Xname technology says technology can be out of control
Humanity has a method to prevent new technologies from getting out of hand. Analyzing the possible negative consequences, involving all affected parties, and reaching some agreement regarding ways to mitigate them.
However, new research suggests that the accelerated pace of change may soon render this approach ineffective.
People use laws, social norms, and international agreements to reap technology’s benefits while minimizing unwanted things like environmental damage. To find these rules of conduct, we are often inspired by what game theorists call “a Nash equilibrium,” which takes its name from the mathematician and economist John Nash.
“A Nash Equilibrium”
In-game theory, a Nash equilibrium is a set of strategies that, once discovered by a set of players, provides a stable fixed point at which no one has an incentive to deviate from their current strategy.
To achieve that balance, players must understand the consequences of possible actions by themselves and others. During the Cold War, for example, peace between the nuclear powers depended on the understanding that any attack would guarantee the destruction of all.
Similarly, from local regulations to international law, negotiations can be seen as a gradual exploration of all possible moves to find a stable framework of acceptable rules, and that gives no one an incentive to cheat – because it would make them worse.
But what if the technology becomes so complex and begins to evolve so rapidly that humans cannot imagine the consequences of a new action? It’s the question analyze by two scientists – Dimitri Jusnezov of the National Nuclear Safety Administration and Wendell Jones recently retired from the Sandia National Labs. Its conclusion is disturbing: the concept of strategic equilibrium as an organizing principle is perhaps almost obsolete.
Kusnezov and Jones
Kusnezov and Jones derive this insight from recent mathematical studies of multiplayer games and many possible action options. A basic conclusion is a sharp division into two types, stable and unstable. Below a certain level of complexity, a Nash equilibrium is useful to describe the probable results.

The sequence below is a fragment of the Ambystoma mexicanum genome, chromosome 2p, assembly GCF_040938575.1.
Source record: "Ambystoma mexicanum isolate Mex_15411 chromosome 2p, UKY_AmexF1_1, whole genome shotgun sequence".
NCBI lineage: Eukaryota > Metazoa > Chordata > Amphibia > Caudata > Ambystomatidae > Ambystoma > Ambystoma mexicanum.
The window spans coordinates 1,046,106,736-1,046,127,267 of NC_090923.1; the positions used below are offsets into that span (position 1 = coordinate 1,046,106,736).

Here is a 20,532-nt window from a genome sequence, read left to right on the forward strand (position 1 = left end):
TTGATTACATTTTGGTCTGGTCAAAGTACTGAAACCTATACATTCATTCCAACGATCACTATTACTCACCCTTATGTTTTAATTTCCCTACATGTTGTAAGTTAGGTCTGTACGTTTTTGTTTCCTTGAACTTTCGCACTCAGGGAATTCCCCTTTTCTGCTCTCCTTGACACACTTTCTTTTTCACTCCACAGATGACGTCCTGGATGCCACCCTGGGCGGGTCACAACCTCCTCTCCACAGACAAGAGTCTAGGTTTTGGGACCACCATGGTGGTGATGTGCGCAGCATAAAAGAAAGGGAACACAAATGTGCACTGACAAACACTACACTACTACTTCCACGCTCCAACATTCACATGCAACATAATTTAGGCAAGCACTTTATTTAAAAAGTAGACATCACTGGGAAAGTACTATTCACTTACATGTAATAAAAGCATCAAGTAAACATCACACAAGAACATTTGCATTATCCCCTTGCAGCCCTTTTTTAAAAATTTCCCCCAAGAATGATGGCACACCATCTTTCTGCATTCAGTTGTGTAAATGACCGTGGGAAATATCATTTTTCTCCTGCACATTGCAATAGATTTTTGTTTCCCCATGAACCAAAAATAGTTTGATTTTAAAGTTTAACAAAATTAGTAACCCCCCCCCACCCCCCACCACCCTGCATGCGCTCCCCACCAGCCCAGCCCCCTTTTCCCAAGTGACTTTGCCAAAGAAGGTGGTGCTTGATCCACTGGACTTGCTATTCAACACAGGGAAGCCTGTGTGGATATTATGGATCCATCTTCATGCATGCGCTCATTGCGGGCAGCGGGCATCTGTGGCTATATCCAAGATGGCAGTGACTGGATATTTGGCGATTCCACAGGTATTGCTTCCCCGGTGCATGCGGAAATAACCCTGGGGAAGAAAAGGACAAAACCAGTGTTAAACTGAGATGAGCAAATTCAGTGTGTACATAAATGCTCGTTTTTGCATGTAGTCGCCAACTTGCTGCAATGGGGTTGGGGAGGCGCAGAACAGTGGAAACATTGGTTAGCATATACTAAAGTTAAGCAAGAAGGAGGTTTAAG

Beyond that, there is a chaotic zone in which players never manage to find stable and reliable strategies. Still, they only get ahead by constantly changing their behavior in a highly irregular way. What happens is essentially random and unpredictable.
The authors argue that emerging technologies – especially computing, software, and biotechnology such as gene editing. Are much more likely to fall into the unstable category. In those areas, shocks are getting bigger and more frequent as costs go down, and shared platforms allow open innovation.
Thus, these technologies will evolve faster than regulatory frameworks’ response speed – at least as they are traditionally conceive.
What can we do?
What can we do? Kusnezov and Jones do not have an easy answer. A clear consequence is that it is probably a mistake to copy techniques use for the past technologies that evolved more slowly and were less available. This is usually the default approach, as illustrated by proposals to regulate gene-editing techniques.
Such initiatives are likely to doom in a world where technologies develop through a global population’s parallel efforts with diverse goals and interests. Perhaps future regulation should depend on emerging technologies, as some are already exploring for finance.
Perhaps, we are approaching an intense moment in history. In which the guiding idea of strategic equilibrium that we have trusted for 75 years will hit its limits. In that case, regulation will become a completely different game.
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